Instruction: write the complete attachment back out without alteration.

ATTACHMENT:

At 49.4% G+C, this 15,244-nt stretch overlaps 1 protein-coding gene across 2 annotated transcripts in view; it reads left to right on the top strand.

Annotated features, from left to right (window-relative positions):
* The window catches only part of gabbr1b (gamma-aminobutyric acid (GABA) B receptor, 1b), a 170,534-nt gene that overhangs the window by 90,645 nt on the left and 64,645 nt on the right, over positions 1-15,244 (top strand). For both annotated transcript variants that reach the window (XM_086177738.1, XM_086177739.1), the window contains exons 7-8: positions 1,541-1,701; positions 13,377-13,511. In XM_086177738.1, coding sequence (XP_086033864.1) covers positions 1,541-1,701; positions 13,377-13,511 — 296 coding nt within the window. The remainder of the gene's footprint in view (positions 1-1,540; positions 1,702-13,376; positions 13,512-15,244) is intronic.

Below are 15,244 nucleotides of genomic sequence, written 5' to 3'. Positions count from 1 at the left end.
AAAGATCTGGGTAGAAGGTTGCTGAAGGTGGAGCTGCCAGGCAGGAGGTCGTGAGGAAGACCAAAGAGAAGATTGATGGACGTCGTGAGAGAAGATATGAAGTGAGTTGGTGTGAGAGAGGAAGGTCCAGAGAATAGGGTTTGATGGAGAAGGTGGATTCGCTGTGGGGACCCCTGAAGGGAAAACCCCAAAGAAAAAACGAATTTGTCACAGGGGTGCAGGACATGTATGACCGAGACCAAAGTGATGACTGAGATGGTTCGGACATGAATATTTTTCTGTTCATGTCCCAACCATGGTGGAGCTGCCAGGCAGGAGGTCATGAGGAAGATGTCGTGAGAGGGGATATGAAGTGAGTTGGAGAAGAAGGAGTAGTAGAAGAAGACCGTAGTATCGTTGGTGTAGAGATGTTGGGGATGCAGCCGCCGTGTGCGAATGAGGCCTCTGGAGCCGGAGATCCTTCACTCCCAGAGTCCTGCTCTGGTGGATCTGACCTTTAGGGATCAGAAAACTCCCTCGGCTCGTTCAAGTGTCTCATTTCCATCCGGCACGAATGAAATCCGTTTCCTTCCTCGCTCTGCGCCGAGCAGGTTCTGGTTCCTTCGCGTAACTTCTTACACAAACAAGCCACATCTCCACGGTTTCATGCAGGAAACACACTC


At 49.4% G+C, this 15,244-nt stretch overlaps 1 protein-coding gene across 2 annotated transcripts in view; it reads left to right on the top strand.

Annotated features, from left to right (window-relative positions):
* The window catches only part of gabbr1b (gamma-aminobutyric acid (GABA) B receptor, 1b), a 170,534-nt gene that overhangs the window by 90,645 nt on the left and 64,645 nt on the right, over positions 1-15,244 (top strand). For both annotated transcript variants that reach the window (XM_086177738.1, XM_086177739.1), the window contains exons 7-8: positions 1,541-1,701; positions 13,377-13,511. In XM_086177738.1, coding sequence (XP_086033864.1) covers positions 1,541-1,701; positions 13,377-13,511 — 296 coding nt within the window. The remainder of the gene's footprint in view (positions 1-1,540; positions 1,702-13,376; positions 13,512-15,244) is intronic.

Below are 15,244 nucleotides of genomic sequence, written 5' to 3'. Positions count from 1 at the left end.
AAAGATCTGGGTAGAAGGTTGCTGAAGGTGGAGCTGCCAGGCAGGAGGTCGTGAGGAAGACCAAAGAGAAGATTGATGGACGTCGTGAGAGAAGATATGAAGTGAGTTGGTGTGAGAGAGGAAGGTCCAGAGAATAGGGTTTGATGGAGAAGGTGGATTCGCTGTGGGGACCCCTGAAGGGAAAACCCCAAAGAAAAAACGAATTTGTCACAGGGGTGCAGGACATGTATGACCGAGACCAAAGTGATGACTGAGATGGTTCGGACATGAATATTTTTCTGTTCATGTCCCAACCATGGTGGAGCTGCCAGGCAGGAGGTCATGAGGAAGATGTCGTGAGAGGGGATATGAAGTGAGTTGGAGAAGAAGGAGTAGTAGAAGAAGACCGTAGTATCGTTGGTGTAGAGATGTTGGGGATGCAGCCGCCGTGTGCGAATGAGGCCTCTGGAGCCGGAGATCCTTCACTCCCAGAGTCCTGCTCTGGTGGATCTGACCTTTAGGGATCAGAAAACTCCCTCGGCTCGTTCAAGTGTCTCATTTCCATCCGGCACGAATGAAATCCGTTTCCTTCCTCGCTCTGCGCCGAGCAGGTTCTGGTTCCTTCGCGTAACTTCTTACACAAACAAGCCACATCTCCACGGTTTCATGCAGGAAACACACTC